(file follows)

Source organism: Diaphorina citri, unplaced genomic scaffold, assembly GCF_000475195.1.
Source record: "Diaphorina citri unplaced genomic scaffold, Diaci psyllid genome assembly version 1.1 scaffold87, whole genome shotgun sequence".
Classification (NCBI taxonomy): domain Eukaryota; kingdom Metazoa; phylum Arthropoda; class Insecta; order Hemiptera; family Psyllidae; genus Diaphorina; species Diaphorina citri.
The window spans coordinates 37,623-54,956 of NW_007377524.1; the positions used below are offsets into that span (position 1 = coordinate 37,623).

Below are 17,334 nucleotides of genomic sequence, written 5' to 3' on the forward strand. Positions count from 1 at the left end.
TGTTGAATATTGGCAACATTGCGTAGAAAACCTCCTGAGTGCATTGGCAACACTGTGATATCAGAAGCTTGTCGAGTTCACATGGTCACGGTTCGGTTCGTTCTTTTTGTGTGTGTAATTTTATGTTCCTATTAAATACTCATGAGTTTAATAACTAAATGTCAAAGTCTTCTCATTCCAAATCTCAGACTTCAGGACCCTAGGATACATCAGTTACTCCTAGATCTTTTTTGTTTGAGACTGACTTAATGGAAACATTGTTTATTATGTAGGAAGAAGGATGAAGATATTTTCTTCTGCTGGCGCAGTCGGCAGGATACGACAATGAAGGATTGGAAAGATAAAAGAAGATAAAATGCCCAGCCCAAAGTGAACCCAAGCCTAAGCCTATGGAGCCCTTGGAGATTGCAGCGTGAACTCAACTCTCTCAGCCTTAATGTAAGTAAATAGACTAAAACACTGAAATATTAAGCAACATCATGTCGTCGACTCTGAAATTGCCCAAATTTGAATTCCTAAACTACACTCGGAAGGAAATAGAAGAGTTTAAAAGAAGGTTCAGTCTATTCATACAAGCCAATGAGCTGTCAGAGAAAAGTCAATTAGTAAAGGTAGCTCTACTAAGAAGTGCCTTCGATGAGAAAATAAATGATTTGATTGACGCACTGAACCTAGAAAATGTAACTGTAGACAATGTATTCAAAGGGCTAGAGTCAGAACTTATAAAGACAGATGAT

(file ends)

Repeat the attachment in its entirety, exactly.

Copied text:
Source organism: Diaphorina citri, unplaced genomic scaffold, assembly GCF_000475195.1.
Source record: "Diaphorina citri unplaced genomic scaffold, Diaci psyllid genome assembly version 1.1 scaffold87, whole genome shotgun sequence".
Classification (NCBI taxonomy): domain Eukaryota; kingdom Metazoa; phylum Arthropoda; class Insecta; order Hemiptera; family Psyllidae; genus Diaphorina; species Diaphorina citri.
The window spans coordinates 37,623-54,956 of NW_007377524.1; the positions used below are offsets into that span (position 1 = coordinate 37,623).

Below are 17,334 nucleotides of genomic sequence, written 5' to 3' on the forward strand. Positions count from 1 at the left end.
TGTTGAATATTGGCAACATTGCGTAGAAAACCTCCTGAGTGCATTGGCAACACTGTGATATCAGAAGCTTGTCGAGTTCACATGGTCACGGTTCGGTTCGTTCTTTTTGTGTGTGTAATTTTATGTTCCTATTAAATACTCATGAGTTTAATAACTAAATGTCAAAGTCTTCTCATTCCAAATCTCAGACTTCAGGACCCTAGGATACATCAGTTACTCCTAGATCTTTTTTGTTTGAGACTGACTTAATGGAAACATTGTTTATTATGTAGGAAGAAGGATGAAGATATTTTCTTCTGCTGGCGCAGTCGGCAGGATACGACAATGAAGGATTGGAAAGATAAAAGAAGATAAAATGCCCAGCCCAAAGTGAACCCAAGCCTAAGCCTATGGAGCCCTTGGAGATTGCAGCGTGAACTCAACTCTCTCAGCCTTAATGTAAGTAAATAGACTAAAACACTGAAATATTAAGCAACATCATGTCGTCGACTCTGAAATTGCCCAAATTTGAATTCCTAAACTACACTCGGAAGGAAATAGAAGAGTTTAAAAGAAGGTTCAGTCTATTCATACAAGCCAATGAGCTGTCAGAGAAAAGTCAATTAGTAAAGGTAGCTCTACTAAGAAGTGCCTTCGATGAGAAAATAAATGATTTGATTGACGCACTGAACCTAGAAAATGTAACTGTAGACAATGTATTCAAAGGGCTAGAGTCAGAACTTATAAAGACAGATGAT